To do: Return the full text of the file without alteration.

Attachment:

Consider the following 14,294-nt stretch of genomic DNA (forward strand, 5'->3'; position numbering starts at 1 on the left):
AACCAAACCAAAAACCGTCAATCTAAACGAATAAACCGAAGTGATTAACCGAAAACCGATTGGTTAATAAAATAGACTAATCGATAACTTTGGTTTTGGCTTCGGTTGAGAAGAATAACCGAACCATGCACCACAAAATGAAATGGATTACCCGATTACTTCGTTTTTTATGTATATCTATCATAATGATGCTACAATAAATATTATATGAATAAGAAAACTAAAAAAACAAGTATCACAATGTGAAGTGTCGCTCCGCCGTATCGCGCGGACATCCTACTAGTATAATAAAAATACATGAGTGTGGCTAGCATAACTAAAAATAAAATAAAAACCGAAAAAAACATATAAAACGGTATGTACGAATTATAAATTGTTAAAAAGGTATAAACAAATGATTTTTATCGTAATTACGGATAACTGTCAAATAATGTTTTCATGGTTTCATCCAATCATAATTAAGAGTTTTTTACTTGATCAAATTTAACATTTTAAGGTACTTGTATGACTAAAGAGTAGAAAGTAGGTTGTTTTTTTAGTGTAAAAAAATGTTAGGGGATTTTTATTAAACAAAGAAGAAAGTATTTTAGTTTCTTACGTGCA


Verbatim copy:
Consider the following 14,294-nt stretch of genomic DNA (forward strand, 5'->3'; position numbering starts at 1 on the left):
AACCAAACCAAAAACCGTCAATCTAAACGAATAAACCGAAGTGATTAACCGAAAACCGATTGGTTAATAAAATAGACTAATCGATAACTTTGGTTTTGGCTTCGGTTGAGAAGAATAACCGAACCATGCACCACAAAATGAAATGGATTACCCGATTACTTCGTTTTTTATGTATATCTATCATAATGATGCTACAATAAATATTATATGAATAAGAAAACTAAAAAAACAAGTATCACAATGTGAAGTGTCGCTCCGCCGTATCGCGCGGACATCCTACTAGTATAATAAAAATACATGAGTGTGGCTAGCATAACTAAAAATAAAATAAAAACCGAAAAAAACATATAAAACGGTATGTACGAATTATAAATTGTTAAAAAGGTATAAACAAATGATTTTTATCGTAATTACGGATAACTGTCAAATAATGTTTTCATGGTTTCATCCAATCATAATTAAGAGTTTTTTACTTGATCAAATTTAACATTTTAAGGTACTTGTATGACTAAAGAGTAGAAAGTAGGTTGTTTTTTTAGTGTAAAAAAATGTTAGGGGATTTTTATTAAACAAAGAAGAAAGTATTTTAGTTTCTTACGTGCA